First Data Merchant Services LLC and a former executive agreed to pay more than $40 million to settle a claim by the Federal Trade Commission that the company processed payments and laundered credit card transactions for scams targeting hundreds of thousands of consumers.
The agency alleged that ex-vice president Chi “Vincent” Ko, through his former company First Pay Solutions, opened hundreds of fake merchant accounts and shell companies to take payments from the unwary.
The FTC claimed that First Data, one of the biggest payment processing companies in the U.S., received multiple “warnings and direct evidence” that Ko’s company was “permeated by fraud” as far back as 2012 but continued to let Ko and First Pay open merchant accounts until 2014.
“First Data is paying $40 million because it repeatedly looked the other way while its payment processing services were being used to commit fraud,” said Daniel Kaufman, deputy director of the FTC’s Bureau of Consumer Protection. “When companies fail to screen out fraudsters exploiting the payment processing system to steal people’s money, they’re breaking the law -- and injuring consumers.”
The FTC filed its complaint on Tuesday in federal court in Manhattan. It announced the settlements with First Data and Ko, which must be approved by a judge, shortly afterward.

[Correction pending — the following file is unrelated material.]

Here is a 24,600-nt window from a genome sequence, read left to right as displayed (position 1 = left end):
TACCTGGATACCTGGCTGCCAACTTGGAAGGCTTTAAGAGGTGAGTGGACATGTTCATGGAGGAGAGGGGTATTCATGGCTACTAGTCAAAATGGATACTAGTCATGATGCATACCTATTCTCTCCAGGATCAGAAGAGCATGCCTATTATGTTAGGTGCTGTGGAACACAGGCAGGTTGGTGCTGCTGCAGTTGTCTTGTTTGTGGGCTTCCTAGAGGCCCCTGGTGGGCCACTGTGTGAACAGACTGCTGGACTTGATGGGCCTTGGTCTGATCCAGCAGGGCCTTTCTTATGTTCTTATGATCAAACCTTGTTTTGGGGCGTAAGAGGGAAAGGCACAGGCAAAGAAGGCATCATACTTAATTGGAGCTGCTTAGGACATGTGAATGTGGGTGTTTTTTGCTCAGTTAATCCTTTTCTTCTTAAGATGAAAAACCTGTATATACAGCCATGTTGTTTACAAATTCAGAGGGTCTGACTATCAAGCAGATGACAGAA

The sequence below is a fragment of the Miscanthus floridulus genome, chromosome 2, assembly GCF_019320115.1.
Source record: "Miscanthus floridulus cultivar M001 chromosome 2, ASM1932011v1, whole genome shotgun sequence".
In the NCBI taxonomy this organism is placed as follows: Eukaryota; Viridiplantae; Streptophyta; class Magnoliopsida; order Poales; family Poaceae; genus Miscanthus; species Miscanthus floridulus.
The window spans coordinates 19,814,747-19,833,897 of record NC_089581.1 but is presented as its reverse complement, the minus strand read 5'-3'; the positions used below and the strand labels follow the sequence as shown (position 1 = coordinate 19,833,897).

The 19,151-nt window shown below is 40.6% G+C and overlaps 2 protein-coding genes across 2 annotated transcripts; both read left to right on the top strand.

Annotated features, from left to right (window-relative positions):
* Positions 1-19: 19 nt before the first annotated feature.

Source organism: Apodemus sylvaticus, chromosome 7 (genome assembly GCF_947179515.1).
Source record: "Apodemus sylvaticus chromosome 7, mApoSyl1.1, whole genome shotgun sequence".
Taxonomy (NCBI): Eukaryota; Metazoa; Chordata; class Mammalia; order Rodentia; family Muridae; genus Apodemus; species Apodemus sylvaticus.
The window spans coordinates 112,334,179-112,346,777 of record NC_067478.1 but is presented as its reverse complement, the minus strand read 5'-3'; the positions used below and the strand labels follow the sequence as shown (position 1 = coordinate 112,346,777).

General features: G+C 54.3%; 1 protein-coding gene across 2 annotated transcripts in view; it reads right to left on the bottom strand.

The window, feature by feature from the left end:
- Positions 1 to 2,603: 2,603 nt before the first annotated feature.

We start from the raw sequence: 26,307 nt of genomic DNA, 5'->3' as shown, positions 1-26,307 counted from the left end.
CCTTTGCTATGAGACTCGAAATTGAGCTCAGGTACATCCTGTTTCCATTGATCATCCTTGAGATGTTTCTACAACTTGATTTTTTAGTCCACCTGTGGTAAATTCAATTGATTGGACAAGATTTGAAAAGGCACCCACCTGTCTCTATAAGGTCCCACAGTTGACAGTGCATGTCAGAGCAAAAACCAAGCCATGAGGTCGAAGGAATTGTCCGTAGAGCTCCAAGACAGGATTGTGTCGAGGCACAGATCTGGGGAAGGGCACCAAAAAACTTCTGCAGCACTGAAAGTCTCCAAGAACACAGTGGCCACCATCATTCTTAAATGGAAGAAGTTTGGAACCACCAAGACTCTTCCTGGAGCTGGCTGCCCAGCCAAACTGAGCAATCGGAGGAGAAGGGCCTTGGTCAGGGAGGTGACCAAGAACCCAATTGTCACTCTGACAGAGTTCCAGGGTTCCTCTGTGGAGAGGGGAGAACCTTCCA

Fiserv Inc., which acquired First Data last July, said in a statement that the settlement relates to a single U.S.-based independent sales organization and that the deal “is in the best interest of First Data Merchant Services, our clients and their customers, and consumers.” The company remains “committed to ensuring that our business partners and merchants operate with integrity,” Britt Zarling, a representative of Fiserv, said in the statement.
Jim Walden, a lawyer for Ko, said his client has taken responsibility for his role, noting that Ko has agreed to pay more than $270,000 to settle a claim that First Pay Solutions “allowed a small number of rogue independent agents to sign up fraudster merchants for credit card processing.” Walden said the agents “submitted falsified applications” to conceal their fraud and that Ko “unequivocally denies” that he knew of it.
The schemes, which applied millions of dollars in illegal charges to consumers’ credit and debit accounts, included a work-at-home business coaching program and a debt relief telemarketing scheme that each took in at least $20 million, according to the FTC.
Even though Wells Fargo & Co. ended First Pay’s contract at the end of 2014 and warned of “deceptive practices,” First Data acquired the company’s merchant accounts in May 2015 and hired most of its employees, taking Ko on board as a vice president in January 2017, according to the FTC.
To contact the reporters on this story:
Patricia Hurtado in Federal Court in Manhattan at firstname.lastname@example.org;
Jenny Surane in New York at email@example.com
To contact the editors responsible for this story:
David Glovin at firstname.lastname@example.org
© 2020 Bloomberg L.P. All rights reserved. Used with permission.